Windows 2000 Update Rollup

In November 2004, Microsoft revealed that it was canceling plans for Windows 2000 Server SP5 and would instead release a so-called Update Rollup in its place. You can look at this Update Rollup as the official send-off for Win2K. It's clear that Microsoft wants its customers to update to new Windows versions. I covered the Update Rollup in Windows IT Pro UPDATE in late November.

Windows 2003 Server R2

Windows 2003 Release 2 (R2) is due in late 2005 and will be based on the Windows 2003 SP1 kernel and code base, ensuring compatibility with existing applications and services. R2 has been whittled down a lot and is now just a shadow of its former self. As with SP1's Security Configuration Wizard (SCW), R2's features are installed separately through the Control Panel Add/Remove Programs applet and include many of the Windows 2003 feature packs and various features for managing branch offices remotely.

Windows Mobile 2005 and ActiveSync 4.0

Microsoft will ship major new versions of Windows Mobile 2005, code-named Magneto, and Microsoft ActiveSync 4.0 in 2005. Windows Mobile 2005 will continue the enterprise focus of the two most recent releases and add important new features, such as a persistent data store, a cleaner looking UI, and new soft keys that replicate many commonly needed choices in pop-up menus. Microsoft will even dramatically update the Pocket Office applications in this release, which it hasn't done in several years.

Windows 2003 SP1 and SBS 2003 SP1

Although the details about Windows 2003 SP1 are well known (see the URL below for more Windows 2003 SP1 information), less is known about Microsoft Small Business Server (SBS) 2003 SP1, which should ship soon after Windows 2003 SP1. I'm looking into what unique features SBS 2003 SP1 will offer, but my guess is that the release will be more than just SP1 on top of SBS.


Utilizing the same back end as Microsoft Update, Windows Update Services (WUS) is the successor to Microsoft Software Update Services (SUS) and will support patching various Windows versions, Microsoft Office 2003 and Office XP, Exchange 2003, SQL Server 2000, and Microsoft Data Engine (MSDE), as well as all IA-64 (Itanium) and x64 Microsoft products out of the box. In the future, WUS will support other products as well. WUS should ship soon and will likely be excellent.


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==== 2. Hot Off the Press ====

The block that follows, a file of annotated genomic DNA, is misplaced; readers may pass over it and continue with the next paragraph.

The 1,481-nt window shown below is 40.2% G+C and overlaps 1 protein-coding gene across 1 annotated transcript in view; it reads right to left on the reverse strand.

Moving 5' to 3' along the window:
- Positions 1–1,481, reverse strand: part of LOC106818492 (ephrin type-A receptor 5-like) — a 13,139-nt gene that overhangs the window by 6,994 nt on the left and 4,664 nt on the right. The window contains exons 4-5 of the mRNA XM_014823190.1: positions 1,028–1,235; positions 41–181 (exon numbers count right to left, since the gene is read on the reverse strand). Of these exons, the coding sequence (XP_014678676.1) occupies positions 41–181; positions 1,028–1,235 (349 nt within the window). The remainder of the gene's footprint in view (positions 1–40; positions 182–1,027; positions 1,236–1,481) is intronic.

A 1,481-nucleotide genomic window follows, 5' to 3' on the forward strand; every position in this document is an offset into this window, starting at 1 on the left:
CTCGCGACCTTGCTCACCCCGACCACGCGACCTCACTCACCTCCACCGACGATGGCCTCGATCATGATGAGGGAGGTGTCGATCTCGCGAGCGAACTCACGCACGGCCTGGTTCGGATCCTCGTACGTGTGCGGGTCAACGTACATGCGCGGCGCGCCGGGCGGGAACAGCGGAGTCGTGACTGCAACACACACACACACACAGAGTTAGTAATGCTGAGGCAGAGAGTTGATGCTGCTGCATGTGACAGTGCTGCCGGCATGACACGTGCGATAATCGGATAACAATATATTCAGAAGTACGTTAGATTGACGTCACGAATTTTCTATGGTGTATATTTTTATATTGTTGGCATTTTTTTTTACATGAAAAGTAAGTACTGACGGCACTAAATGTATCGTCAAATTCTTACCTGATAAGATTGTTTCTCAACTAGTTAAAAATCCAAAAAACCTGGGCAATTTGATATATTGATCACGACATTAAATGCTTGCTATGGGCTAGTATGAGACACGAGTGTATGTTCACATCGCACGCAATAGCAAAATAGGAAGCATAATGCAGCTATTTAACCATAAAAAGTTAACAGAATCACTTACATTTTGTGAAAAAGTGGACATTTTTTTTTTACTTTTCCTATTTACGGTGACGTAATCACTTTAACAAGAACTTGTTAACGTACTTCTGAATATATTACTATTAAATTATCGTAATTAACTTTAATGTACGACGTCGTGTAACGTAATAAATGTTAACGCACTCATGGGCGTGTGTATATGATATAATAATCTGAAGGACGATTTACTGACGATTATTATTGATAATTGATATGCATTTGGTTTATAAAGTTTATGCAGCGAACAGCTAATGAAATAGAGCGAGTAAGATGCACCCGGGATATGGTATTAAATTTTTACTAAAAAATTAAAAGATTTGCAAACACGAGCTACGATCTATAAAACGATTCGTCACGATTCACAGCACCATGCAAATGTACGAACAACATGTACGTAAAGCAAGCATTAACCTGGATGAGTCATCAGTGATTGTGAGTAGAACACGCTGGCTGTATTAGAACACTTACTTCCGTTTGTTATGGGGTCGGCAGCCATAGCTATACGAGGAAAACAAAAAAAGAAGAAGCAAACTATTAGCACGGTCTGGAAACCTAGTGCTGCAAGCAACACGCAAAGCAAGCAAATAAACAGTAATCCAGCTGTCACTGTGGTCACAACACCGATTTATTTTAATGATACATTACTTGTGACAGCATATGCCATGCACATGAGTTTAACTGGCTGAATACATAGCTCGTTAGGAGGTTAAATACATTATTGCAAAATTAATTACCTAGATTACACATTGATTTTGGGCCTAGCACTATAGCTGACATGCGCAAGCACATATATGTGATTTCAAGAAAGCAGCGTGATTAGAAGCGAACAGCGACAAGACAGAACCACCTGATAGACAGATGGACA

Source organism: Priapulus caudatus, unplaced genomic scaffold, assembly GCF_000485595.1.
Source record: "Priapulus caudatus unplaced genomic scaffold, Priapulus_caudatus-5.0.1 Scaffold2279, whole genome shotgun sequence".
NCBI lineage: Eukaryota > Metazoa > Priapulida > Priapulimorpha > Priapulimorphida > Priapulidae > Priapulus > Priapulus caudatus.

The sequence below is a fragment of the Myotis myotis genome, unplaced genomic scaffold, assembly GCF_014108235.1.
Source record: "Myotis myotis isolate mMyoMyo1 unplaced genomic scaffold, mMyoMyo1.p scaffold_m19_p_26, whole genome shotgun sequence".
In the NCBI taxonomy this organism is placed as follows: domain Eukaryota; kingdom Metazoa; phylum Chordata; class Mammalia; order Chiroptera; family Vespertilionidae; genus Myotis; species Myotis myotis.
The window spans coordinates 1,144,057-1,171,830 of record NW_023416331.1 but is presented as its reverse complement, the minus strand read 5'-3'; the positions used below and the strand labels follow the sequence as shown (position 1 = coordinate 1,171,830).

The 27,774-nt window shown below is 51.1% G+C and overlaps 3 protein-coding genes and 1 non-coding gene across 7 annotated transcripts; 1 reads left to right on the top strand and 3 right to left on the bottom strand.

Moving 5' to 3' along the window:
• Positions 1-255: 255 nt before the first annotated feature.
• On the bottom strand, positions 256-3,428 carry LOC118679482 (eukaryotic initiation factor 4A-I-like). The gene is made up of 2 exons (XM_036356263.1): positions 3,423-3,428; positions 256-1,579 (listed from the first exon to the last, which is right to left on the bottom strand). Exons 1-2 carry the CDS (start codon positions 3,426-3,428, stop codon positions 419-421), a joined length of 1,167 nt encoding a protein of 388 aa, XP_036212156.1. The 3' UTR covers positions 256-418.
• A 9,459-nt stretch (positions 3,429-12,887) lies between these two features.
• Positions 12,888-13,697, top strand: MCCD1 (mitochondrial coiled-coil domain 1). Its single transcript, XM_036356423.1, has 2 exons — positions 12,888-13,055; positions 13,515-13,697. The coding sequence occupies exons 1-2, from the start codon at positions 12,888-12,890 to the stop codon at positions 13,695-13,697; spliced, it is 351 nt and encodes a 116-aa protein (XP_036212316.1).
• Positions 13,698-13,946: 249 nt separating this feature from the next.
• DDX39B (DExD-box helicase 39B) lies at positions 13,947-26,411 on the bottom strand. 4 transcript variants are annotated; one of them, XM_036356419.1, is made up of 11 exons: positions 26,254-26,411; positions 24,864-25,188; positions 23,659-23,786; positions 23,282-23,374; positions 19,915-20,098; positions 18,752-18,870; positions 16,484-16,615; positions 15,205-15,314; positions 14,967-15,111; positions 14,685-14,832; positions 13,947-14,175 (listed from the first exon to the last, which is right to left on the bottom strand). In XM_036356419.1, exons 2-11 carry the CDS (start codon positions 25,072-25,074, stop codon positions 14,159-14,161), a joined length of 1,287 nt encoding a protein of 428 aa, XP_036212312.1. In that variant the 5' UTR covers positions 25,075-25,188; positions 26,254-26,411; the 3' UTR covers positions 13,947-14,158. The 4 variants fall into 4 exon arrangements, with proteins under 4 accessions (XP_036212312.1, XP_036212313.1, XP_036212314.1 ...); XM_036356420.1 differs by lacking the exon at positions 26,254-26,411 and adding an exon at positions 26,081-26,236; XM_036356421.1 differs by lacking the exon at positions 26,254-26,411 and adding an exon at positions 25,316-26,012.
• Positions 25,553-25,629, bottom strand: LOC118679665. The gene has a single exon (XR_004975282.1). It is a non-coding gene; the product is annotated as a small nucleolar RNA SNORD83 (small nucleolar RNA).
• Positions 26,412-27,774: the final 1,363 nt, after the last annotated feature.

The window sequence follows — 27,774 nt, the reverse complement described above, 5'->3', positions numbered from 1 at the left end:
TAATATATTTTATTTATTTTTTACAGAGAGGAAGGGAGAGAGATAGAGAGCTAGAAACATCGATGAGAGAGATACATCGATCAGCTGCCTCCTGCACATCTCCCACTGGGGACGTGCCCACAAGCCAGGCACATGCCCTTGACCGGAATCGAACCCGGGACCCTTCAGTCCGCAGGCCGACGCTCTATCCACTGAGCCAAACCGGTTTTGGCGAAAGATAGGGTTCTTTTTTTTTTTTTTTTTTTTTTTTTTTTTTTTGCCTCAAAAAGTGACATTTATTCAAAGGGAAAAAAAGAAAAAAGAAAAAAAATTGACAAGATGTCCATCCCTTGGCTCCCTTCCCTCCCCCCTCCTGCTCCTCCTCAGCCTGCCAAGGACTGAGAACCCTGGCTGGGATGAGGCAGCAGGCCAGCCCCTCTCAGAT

by Paul Thurrott, [email protected]

IBM's PC Division: No Profit in More Than 3 Years
In a regulatory filing with the US Securities and Exchange Commission (SEC), IBM revealed that its PC business, which the company recently sold to Chinese computer giant Lenovo Group for $1.25 billion, hasn't been profitable for at least 3 and a half years. The revelation, which IBM wouldn't have made were it not legally required to complete the sale, was unusually blunt about the economics of the PC business. To read the complete story, visit the following URL:

==== Announcements ====
(from Windows IT Pro and its partners)

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==== Instant Poll ====

Results of Previous Poll
The voting has closed in Windows IT Pro's nonscientific Instant Poll for the question, "What has been your company's most challenging IT-related problem this year?" Here are the results from the 138 votes:
- 28% Lack of funding for hardware/software upgrades
- 27% Lack of funding for hiring/training IT help
- 33% Network security (viruses, hackers)
- 12% Other

New Instant Poll
The next Instant Poll question is, "Which of the following Microsoft products or technologies are you most anxious to get your hands on?" Go to the Windows IT Pro home page and submit your vote for a) 64-bit products, b) Longhorn Server and client betas, c) Data Protection Server (DPS), d) Microsoft Update and Windows Update Services (WUS), or e) Microsoft SQL Server 2005

==== 4. Resources ====

Featured Thread: Missing Network Tools After Installation
Forum user Wh33t recently reformatted his Windows XP Professional Edition computer. Now he's missing some of the built-in Windows networking tools, such as Ping, Ipconfig, Netstat, and Nbtstat. If you can help, join the discussion at the following URL:

Tip: Why am I now limited to 10MB email messages after upgrading from Exchange 2000 Server to Exchange Server 2003?
by John Savill,

Find the answer here:

==== Events Central ====
(A complete Web and live events directory brought to you by Windows IT Pro: )

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==== 4. New and Improved ====
by Angie Brew, [email protected]

Monitor Users' Internet Activity
GFI Software released GFI WebMonitor for Microsoft Internet Security and Acceleration (ISA) Server, a freeware plug-in for ISA Server that lets administrators monitor in real time the Web sites that users visit and the files they download. GFI WebMonitor features a "Web access view" that lets administrators see the Web access currently taking place; a "URL history view" that groups all visits to a particular URL and lists them according to popularity; and a "Users history view" that lists all network users and the URLs they accessed. Administrators can block a current file download or browsing session by clicking the block connection icon. Contact GFI Software at 919-379-3397.

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Have you used a product that changed your IT experience by saving you time or easing your daily burden? Tell us about the product, and we'll send you a T-shirt if we write about the product in a future Windows IT Pro What's Hot column. Send your product suggestions with information about how the product has helped you to mailto:[email protected].